Chevrolet had differences with Durant over the car's design, and in 1915 sold Durant his share in the company and started McLaughlin's Company in Canada building Chevrolets. By 1916 the trading of Chevrolet stock for GM Holding stock enabled Durant to repurchase a controlling stake in General Motors, and by 1917 the Chevrolet company that Louis had co-founded was merged as a company into General Motors after the outstanding Chevrolet stocks were purchased from McLaughlin in 1918. The McLaughlin Car Company then merged with his Chevrolet Motor Company of Canada Ltd. to become General Motors of Canada Ltd. in 1918, prior to the incorporation of the General Motors Corporation in the United States when General Motors Company of New Jersey dissolved.

Frontenac and American car companies[edit]

Chevrolet in a Frontenac he designed, circa 1914
American Motors Corporation advertisement in the journal The Horseless Age, May 15, 1918

In 1916, Louis Chevrolet and his brothers founded the Frontenac Motor Corporation to make racing parts for Ford Model Ts.

Also in 1916, American Motors Corporation (unrelated to the later American Motors created by the 1954 merger of Nash-Kelvinator Corporation and Hudson Motor Car Company) was formed in Newark, New Jersey, with Louis Chevrolet as vice president and chief engineer.[10] By 1918 it was producing cars in a plant at Plainfield, New Jersey.[11] In 1923 it merged with the Bessemer Motor Truck Company of Pennsylvania into Bessemer-American Motors Corporation, which lasted less than a year before merging with the Winther and Northway companies into Amalgamated Motors. The latter company apparently ceased soon after.

Auto racing[edit]

By the mid-1910s, Chevrolet had shifted into the car racing industry, partnering with Howard E. Blood of Allegan, Michigan, to create the Cornelian racing car, which he used to place 20th in the 1915 Indianapolis 500 automobile race. In 1916, he and his younger brothers Gaston and Arthur Chevrolet started Frontenac Motor Corporation, designing and producing a line of racing cars. They became well known for, among other things, their Fronty-Ford racers.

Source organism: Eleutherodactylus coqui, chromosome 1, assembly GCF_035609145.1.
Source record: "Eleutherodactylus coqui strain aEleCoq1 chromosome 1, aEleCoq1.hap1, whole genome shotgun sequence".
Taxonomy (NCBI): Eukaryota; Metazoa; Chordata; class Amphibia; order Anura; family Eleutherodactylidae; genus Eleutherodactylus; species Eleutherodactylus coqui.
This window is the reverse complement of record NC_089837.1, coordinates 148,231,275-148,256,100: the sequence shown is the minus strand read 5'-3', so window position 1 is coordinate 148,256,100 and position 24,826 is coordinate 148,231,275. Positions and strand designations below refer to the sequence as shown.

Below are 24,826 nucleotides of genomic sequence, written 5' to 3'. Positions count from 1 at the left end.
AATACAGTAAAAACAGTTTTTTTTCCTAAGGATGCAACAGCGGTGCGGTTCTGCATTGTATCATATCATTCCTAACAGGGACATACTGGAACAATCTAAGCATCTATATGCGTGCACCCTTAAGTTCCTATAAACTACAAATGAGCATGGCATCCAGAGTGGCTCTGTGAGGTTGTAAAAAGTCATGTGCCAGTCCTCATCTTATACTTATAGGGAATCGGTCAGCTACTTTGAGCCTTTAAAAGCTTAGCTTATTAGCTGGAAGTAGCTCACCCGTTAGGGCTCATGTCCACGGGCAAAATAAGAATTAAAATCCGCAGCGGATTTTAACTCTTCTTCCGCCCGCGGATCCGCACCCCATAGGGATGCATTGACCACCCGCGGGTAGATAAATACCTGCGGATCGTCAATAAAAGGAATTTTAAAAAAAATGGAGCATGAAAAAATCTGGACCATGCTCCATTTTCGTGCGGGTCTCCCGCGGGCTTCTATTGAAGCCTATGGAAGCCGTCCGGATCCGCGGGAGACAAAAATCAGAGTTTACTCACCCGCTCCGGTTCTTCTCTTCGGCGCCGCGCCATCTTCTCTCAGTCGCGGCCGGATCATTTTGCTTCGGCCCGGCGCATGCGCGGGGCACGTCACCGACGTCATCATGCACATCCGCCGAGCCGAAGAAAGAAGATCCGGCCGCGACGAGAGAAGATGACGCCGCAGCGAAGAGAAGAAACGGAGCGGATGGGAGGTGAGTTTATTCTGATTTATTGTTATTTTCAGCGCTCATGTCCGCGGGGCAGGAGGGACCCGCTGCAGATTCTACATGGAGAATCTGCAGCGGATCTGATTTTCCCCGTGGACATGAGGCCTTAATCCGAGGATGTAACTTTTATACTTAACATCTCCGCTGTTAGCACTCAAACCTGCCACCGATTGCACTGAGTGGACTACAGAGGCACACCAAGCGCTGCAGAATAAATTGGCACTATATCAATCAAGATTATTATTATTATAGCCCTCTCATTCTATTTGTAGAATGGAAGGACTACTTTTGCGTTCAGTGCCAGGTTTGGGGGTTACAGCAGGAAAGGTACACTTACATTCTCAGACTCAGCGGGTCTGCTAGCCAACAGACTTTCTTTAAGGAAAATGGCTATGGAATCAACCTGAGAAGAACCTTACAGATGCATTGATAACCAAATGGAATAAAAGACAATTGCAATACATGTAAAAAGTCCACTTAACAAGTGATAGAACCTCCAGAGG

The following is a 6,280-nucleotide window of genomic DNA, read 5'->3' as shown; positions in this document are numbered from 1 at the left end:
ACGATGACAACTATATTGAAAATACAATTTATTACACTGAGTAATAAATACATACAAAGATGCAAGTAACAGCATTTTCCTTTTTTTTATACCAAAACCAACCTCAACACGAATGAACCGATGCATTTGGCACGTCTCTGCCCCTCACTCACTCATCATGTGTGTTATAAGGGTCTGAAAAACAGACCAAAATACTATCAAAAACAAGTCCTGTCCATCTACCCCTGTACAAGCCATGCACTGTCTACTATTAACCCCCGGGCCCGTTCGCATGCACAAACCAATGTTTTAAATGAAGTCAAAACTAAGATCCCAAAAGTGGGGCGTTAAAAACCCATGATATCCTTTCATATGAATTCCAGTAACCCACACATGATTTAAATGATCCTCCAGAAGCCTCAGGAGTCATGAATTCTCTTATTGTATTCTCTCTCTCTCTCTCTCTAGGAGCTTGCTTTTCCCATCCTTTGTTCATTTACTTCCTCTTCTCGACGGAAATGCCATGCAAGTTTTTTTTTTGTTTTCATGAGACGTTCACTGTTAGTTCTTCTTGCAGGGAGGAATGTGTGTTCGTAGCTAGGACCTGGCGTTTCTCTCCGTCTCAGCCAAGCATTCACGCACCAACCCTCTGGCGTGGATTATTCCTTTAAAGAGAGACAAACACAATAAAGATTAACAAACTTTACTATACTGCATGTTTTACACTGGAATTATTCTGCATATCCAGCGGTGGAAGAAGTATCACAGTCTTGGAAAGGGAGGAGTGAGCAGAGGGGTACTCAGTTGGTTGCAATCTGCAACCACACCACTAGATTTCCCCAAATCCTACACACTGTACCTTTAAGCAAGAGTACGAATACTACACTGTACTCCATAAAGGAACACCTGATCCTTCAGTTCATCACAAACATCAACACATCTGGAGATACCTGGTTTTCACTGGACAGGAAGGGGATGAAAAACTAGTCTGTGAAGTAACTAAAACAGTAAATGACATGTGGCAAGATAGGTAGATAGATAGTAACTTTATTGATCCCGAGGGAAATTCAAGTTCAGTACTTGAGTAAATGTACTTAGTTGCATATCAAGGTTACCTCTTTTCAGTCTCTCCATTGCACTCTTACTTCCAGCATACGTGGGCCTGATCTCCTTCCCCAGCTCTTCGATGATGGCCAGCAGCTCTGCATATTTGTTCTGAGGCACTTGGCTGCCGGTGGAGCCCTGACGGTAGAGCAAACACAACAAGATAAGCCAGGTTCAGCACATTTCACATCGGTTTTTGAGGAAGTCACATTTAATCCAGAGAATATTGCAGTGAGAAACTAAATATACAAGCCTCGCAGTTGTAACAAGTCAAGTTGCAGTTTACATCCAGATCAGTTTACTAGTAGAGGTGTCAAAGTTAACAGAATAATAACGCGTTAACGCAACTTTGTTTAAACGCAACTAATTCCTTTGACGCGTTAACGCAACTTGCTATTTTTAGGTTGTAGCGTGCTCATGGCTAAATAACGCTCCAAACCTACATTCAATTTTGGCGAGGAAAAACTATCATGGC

Chevrolet drove in the Indianapolis 500 four times, with a best finish of 7th in 1919. Both Louis and Gaston competed successfully with racing Sunbeams, achieving a number of third places in 1916.[12] Arthur competed twice, and Gaston won the Indianapolis 500 in 1920 in one of their Frontenacs, going on to win the 1920 AAA National Championship. He also raced for the Buick racing team.[13][14]

Later life[edit]

The gravesite of the Chevrolet brothers, including Louis, at Holy Cross and Saint Joseph Cemetery, Indianapolis, Indiana.

In 1927, Chevrolet launched the aircraft engine construction company Chevrolair, which failed three years later as a result of the Great Depression. He returned to Chevrolet to work as mechanic in the Detroit factories.[15]

Chevrolet died on June 6, 1941, in Detroit due to a heart attack. His atherosclerosis had previously led to a leg amputation. He is buried in the Holy Cross and Saint Joseph Cemetery in Indianapolis, Indiana.[16][17]

Personal life[edit]

In 1905, Chevrolet married Suzanne Treyvoux, daughter of Louis Treyvoux and Marie Burlat.[2] The couple had two sons and a daughter, Clara.